THE government’s desperate efforts to feed millions of Zimbabweans who are staring starvation are encountering significant challenges, after the World Food Programme (WFP) warned yesterday that it could reduce its assistance if it fails to get US$100 million immediately, the Daily News reports.
This comes as the government is battling massive shortages of grain, which has hit hard the supplies of the staple maize meal across the country.
It also comes as relief agencies have forecast another poor harvest this season, with more than half of the country food insecure — including those in urban areas.
WFP senior official, Valerie Guarnieri — who has been in the country for a week to assess Zimbabwe’s food needs — said in Harare yesterday that her organisation had not yet secured the US$212 million needed for food assistance in the country for the next
“Our overall requirement for the next six months is US$212 million. Within that amount, we have a shortfall of US$103 million which we need for us to scale up and continue our emergency food assistance.
“If we don’t get the money, we are going to be forced to scale down our food assistance from the 3,5 million people we are supporting in rural areas, to a lesser number, and the same goes for the urban population.
“My other concern is that we may not be able to maintain our resilience programmes and that will be unfortunate because what we want to achieve through these programmes is to enable food insecure households to have income-generating projects so that they can be self-dependent in the long run,” Guarnieri said.
She also revealed that the WFP was targeting importing 200 000 metric tonnes of food to support the country for the next six months.
“This is a lot of work which requires funds to buy the 200 000 metric tonnes of food and to fund the trucks that will move the food through different corridors into the country.
“This is something that needs to be working like a very well-oiled machine if we are going to meet that demand,” she said further.
Guarnieri added that assessments had indicated that the country’s food crisis was deepening, amid its economic challenges and the climate change-induced dry spells and floods.
“Right now the food and agricultural organisation (FAO), in conjuction with WFP is conducting a crop and food security assessment mission to see how the country is going to perform in the current cropping season.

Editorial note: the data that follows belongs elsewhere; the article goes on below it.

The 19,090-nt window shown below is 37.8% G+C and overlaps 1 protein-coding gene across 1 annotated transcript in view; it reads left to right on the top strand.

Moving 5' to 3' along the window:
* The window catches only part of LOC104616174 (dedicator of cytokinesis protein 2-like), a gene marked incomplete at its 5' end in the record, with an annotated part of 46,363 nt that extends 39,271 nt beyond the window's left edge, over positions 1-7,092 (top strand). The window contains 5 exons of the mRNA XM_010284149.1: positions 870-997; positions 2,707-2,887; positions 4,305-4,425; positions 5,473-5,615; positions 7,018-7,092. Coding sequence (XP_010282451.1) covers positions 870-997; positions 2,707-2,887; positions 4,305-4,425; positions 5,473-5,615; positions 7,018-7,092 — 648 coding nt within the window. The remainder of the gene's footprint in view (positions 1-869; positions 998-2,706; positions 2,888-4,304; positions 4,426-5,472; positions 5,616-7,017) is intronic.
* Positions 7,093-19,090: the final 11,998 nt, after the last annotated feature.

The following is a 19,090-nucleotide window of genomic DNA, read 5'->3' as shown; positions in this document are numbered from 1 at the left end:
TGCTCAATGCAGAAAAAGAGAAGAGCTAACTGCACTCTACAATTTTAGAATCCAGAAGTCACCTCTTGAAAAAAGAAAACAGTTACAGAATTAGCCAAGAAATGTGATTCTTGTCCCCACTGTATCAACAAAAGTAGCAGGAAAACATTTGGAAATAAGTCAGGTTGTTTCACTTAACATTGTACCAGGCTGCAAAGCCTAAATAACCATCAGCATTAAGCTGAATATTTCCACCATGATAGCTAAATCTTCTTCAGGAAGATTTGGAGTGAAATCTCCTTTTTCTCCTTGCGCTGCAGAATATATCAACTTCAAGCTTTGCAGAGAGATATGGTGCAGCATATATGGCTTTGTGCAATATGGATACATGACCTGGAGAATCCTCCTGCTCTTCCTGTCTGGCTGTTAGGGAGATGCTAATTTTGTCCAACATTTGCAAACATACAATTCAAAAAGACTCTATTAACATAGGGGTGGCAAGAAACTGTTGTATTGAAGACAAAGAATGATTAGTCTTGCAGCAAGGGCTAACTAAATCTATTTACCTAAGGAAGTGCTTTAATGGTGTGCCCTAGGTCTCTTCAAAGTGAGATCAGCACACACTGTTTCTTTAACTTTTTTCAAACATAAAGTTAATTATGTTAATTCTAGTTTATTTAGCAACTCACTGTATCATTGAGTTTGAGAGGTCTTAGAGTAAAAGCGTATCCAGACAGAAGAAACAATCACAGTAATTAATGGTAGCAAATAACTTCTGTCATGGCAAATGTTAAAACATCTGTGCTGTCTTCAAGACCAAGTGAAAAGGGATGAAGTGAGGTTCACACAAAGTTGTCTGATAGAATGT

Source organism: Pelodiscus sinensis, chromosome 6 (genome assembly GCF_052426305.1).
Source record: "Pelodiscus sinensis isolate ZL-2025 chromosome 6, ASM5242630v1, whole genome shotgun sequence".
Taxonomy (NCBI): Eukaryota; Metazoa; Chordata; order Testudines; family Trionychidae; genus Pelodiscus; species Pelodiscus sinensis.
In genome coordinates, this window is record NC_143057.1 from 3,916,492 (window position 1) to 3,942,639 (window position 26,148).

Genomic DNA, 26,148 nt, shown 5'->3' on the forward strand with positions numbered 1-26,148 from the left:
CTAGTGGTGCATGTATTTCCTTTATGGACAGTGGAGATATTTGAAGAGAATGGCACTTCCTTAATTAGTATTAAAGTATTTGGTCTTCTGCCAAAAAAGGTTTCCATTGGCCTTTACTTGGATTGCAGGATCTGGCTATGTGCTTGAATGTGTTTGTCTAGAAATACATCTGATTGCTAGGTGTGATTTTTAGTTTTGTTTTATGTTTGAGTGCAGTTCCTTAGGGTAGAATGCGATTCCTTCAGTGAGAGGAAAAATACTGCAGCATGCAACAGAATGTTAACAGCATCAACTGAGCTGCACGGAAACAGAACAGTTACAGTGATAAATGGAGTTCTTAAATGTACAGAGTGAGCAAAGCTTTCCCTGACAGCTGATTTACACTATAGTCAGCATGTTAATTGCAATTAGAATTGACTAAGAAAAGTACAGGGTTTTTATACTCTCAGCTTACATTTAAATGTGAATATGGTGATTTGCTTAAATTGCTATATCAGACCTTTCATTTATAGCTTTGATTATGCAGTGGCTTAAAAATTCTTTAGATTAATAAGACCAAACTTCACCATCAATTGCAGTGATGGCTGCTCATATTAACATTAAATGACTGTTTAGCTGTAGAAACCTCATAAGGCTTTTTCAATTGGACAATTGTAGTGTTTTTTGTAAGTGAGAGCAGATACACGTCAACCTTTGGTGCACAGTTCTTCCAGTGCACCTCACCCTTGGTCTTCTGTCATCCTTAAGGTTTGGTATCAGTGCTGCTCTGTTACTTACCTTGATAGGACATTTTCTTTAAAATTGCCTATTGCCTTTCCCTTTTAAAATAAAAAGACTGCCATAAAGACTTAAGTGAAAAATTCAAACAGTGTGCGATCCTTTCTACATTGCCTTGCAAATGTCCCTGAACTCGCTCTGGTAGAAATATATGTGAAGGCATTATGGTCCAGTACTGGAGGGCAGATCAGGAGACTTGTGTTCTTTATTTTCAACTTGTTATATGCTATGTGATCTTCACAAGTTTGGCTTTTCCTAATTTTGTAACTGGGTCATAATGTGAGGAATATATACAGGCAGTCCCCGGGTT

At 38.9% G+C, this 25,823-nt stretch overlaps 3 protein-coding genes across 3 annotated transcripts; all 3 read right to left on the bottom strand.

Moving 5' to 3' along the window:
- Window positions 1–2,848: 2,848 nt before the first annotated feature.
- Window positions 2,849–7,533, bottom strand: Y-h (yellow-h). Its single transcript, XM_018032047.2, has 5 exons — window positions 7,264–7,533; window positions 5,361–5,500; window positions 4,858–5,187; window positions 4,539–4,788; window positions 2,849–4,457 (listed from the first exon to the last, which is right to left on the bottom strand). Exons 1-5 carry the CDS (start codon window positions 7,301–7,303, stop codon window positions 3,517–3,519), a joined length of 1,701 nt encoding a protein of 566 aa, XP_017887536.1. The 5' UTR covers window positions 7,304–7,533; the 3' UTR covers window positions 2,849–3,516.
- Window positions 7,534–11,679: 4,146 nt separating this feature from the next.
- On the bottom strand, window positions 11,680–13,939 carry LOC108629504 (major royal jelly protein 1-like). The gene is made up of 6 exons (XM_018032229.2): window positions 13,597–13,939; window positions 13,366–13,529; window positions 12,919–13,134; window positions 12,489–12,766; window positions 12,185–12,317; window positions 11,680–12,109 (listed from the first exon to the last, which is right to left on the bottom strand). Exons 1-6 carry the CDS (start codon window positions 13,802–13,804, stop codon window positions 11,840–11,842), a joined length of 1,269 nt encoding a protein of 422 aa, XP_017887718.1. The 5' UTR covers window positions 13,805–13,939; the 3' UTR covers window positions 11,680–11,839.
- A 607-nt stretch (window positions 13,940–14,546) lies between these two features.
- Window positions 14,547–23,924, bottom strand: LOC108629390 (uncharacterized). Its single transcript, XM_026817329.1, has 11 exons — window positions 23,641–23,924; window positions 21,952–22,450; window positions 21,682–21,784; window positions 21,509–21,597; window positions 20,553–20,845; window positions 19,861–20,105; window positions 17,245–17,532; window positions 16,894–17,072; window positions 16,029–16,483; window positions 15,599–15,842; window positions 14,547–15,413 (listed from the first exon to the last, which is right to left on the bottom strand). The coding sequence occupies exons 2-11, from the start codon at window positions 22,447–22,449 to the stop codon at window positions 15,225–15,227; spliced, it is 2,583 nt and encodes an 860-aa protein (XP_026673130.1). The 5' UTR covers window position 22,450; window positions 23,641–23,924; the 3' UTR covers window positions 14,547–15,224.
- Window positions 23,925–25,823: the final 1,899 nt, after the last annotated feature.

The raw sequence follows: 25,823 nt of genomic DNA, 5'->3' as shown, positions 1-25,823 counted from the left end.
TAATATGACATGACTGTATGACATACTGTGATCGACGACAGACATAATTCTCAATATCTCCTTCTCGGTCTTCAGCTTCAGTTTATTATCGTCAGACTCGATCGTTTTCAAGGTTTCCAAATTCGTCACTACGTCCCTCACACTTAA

“Ideally, we were hoping that the harvest in April would begin to alleviate the food shortages in the country, but preliminary information indicates that due to the late arrival of the rains, crops wilted in the fields and farmers didn’t have enough additional seeds to plant.
“So we are not expecting good news about the upcoming harvest,” Guarnieri said.
“When I visited rural communities, what I found is that the people have run out of food from their last harvest and they don’t have the money to buy maize meal from the stores.
“In urban areas … in cases where people have the money there are shortages of mealie meal.
“In other cases the prices are too high and they can’t access it. There is an availability and access issue when it comes to maize meal and other basic commodities.” Guarnieri added, saying further that these were worsening the food crisis for both the rural and urban population.
Apart from implementing resilience programmes in rural areas, the WFP had also started replicating these programmes in urban areas, with Epworth near Harare being among the first.
“In Epworth people have been receiving an equivalent of US$9 per person in a household and people have been able to buy items like soap, mealie meal, cooking oil and sugar.
“As a long-term solution, there is an effort underway to promote mushroom production to encourage people not to be dependent on food aid,” she said.